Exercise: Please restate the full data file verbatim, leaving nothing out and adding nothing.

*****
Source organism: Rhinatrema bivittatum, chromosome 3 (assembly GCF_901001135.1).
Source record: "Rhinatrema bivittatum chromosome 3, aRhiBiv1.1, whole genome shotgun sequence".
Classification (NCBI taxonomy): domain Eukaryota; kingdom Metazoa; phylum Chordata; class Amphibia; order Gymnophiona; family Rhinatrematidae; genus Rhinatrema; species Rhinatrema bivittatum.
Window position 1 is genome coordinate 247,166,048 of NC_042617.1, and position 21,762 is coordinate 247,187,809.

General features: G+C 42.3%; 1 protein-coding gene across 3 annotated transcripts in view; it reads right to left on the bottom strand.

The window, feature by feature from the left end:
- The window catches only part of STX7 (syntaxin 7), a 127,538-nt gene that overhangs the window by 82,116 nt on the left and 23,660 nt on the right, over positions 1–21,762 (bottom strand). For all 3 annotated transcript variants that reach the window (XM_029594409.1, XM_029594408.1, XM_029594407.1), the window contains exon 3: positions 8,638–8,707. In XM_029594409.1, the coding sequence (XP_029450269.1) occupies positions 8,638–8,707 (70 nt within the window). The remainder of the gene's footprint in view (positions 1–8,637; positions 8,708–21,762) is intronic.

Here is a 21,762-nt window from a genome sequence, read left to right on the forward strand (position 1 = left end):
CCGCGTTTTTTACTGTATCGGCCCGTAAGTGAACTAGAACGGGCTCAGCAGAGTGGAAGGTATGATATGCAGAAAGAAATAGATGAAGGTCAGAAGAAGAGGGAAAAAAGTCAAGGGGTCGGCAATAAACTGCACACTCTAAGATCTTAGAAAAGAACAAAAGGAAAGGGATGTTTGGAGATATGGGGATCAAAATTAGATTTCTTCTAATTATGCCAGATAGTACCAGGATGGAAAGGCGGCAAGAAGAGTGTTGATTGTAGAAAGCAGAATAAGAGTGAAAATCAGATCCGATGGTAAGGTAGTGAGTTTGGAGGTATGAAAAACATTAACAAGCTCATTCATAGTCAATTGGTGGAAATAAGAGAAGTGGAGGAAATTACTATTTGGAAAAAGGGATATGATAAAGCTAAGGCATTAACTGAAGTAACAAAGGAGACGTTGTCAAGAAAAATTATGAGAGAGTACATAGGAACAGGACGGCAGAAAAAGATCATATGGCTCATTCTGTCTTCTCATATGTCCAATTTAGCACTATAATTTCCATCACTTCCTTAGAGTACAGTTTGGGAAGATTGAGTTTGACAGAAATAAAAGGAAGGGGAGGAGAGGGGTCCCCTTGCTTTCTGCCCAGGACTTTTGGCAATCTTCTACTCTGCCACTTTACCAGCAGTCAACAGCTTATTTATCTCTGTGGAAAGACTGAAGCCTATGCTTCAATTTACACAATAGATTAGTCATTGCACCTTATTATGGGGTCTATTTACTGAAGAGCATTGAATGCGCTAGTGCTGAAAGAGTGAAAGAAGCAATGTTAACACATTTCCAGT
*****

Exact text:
Source organism: Rhinatrema bivittatum, chromosome 3 (assembly GCF_901001135.1).
Source record: "Rhinatrema bivittatum chromosome 3, aRhiBiv1.1, whole genome shotgun sequence".
Classification (NCBI taxonomy): domain Eukaryota; kingdom Metazoa; phylum Chordata; class Amphibia; order Gymnophiona; family Rhinatrematidae; genus Rhinatrema; species Rhinatrema bivittatum.
Window position 1 is genome coordinate 247,166,048 of NC_042617.1, and position 21,762 is coordinate 247,187,809.

General features: G+C 42.3%; 1 protein-coding gene across 3 annotated transcripts in view; it reads right to left on the bottom strand.

The window, feature by feature from the left end:
- The window catches only part of STX7 (syntaxin 7), a 127,538-nt gene that overhangs the window by 82,116 nt on the left and 23,660 nt on the right, over positions 1–21,762 (bottom strand). For all 3 annotated transcript variants that reach the window (XM_029594409.1, XM_029594408.1, XM_029594407.1), the window contains exon 3: positions 8,638–8,707. In XM_029594409.1, the coding sequence (XP_029450269.1) occupies positions 8,638–8,707 (70 nt within the window). The remainder of the gene's footprint in view (positions 1–8,637; positions 8,708–21,762) is intronic.

Here is a 21,762-nt window from a genome sequence, read left to right on the forward strand (position 1 = left end):
CCGCGTTTTTTACTGTATCGGCCCGTAAGTGAACTAGAACGGGCTCAGCAGAGTGGAAGGTATGATATGCAGAAAGAAATAGATGAAGGTCAGAAGAAGAGGGAAAAAAGTCAAGGGGTCGGCAATAAACTGCACACTCTAAGATCTTAGAAAAGAACAAAAGGAAAGGGATGTTTGGAGATATGGGGATCAAAATTAGATTTCTTCTAATTATGCCAGATAGTACCAGGATGGAAAGGCGGCAAGAAGAGTGTTGATTGTAGAAAGCAGAATAAGAGTGAAAATCAGATCCGATGGTAAGGTAGTGAGTTTGGAGGTATGAAAAACATTAACAAGCTCATTCATAGTCAATTGGTGGAAATAAGAGAAGTGGAGGAAATTACTATTTGGAAAAAGGGATATGATAAAGCTAAGGCATTAACTGAAGTAACAAAGGAGACGTTGTCAAGAAAAATTATGAGAGAGTACATAGGAACAGGACGGCAGAAAAAGATCATATGGCTCATTCTGTCTTCTCATATGTCCAATTTAGCACTATAATTTCCATCACTTCCTTAGAGTACAGTTTGGGAAGATTGAGTTTGACAGAAATAAAAGGAAGGGGAGGAGAGGGGTCCCCTTGCTTTCTGCCCAGGACTTTTGGCAATCTTCTACTCTGCCACTTTACCAGCAGTCAACAGCTTATTTATCTCTGTGGAAAGACTGAAGCCTATGCTTCAATTTACACAATAGATTAGTCATTGCACCTTATTATGGGGTCTATTTACTGAAGAGCATTGAATGCGCTAGTGCTGAAAGAGTGAAAGAAGCAATGTTAACACATTTCCAGT